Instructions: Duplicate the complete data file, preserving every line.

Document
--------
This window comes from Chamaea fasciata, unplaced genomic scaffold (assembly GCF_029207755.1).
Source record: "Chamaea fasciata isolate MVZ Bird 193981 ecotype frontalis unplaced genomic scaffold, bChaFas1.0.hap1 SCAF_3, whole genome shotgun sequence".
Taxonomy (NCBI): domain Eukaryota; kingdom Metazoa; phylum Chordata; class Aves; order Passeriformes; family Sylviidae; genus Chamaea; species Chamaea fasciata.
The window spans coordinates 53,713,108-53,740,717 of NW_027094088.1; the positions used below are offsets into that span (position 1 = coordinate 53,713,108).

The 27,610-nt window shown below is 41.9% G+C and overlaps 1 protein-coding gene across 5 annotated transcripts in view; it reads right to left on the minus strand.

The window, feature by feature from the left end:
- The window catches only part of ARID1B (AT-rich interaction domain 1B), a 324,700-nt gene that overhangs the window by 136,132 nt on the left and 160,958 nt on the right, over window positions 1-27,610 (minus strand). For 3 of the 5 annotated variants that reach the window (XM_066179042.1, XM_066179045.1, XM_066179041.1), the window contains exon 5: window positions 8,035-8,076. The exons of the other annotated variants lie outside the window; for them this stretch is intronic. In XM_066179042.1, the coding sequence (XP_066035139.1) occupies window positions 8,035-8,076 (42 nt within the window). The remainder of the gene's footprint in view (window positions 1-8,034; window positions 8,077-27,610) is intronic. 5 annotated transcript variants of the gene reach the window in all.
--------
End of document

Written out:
This window comes from Chamaea fasciata, unplaced genomic scaffold (assembly GCF_029207755.1).
Source record: "Chamaea fasciata isolate MVZ Bird 193981 ecotype frontalis unplaced genomic scaffold, bChaFas1.0.hap1 SCAF_3, whole genome shotgun sequence".
Taxonomy (NCBI): domain Eukaryota; kingdom Metazoa; phylum Chordata; class Aves; order Passeriformes; family Sylviidae; genus Chamaea; species Chamaea fasciata.
The window spans coordinates 53,713,108-53,740,717 of NW_027094088.1; the positions used below are offsets into that span (position 1 = coordinate 53,713,108).

The 27,610-nt window shown below is 41.9% G+C and overlaps 1 protein-coding gene across 5 annotated transcripts in view; it reads right to left on the minus strand.

The window, feature by feature from the left end:
- The window catches only part of ARID1B (AT-rich interaction domain 1B), a 324,700-nt gene that overhangs the window by 136,132 nt on the left and 160,958 nt on the right, over window positions 1-27,610 (minus strand). For 3 of the 5 annotated variants that reach the window (XM_066179042.1, XM_066179045.1, XM_066179041.1), the window contains exon 5: window positions 8,035-8,076. The exons of the other annotated variants lie outside the window; for them this stretch is intronic. In XM_066179042.1, the coding sequence (XP_066035139.1) occupies window positions 8,035-8,076 (42 nt within the window). The remainder of the gene's footprint in view (window positions 1-8,034; window positions 8,077-27,610) is intronic. 5 annotated transcript variants of the gene reach the window in all.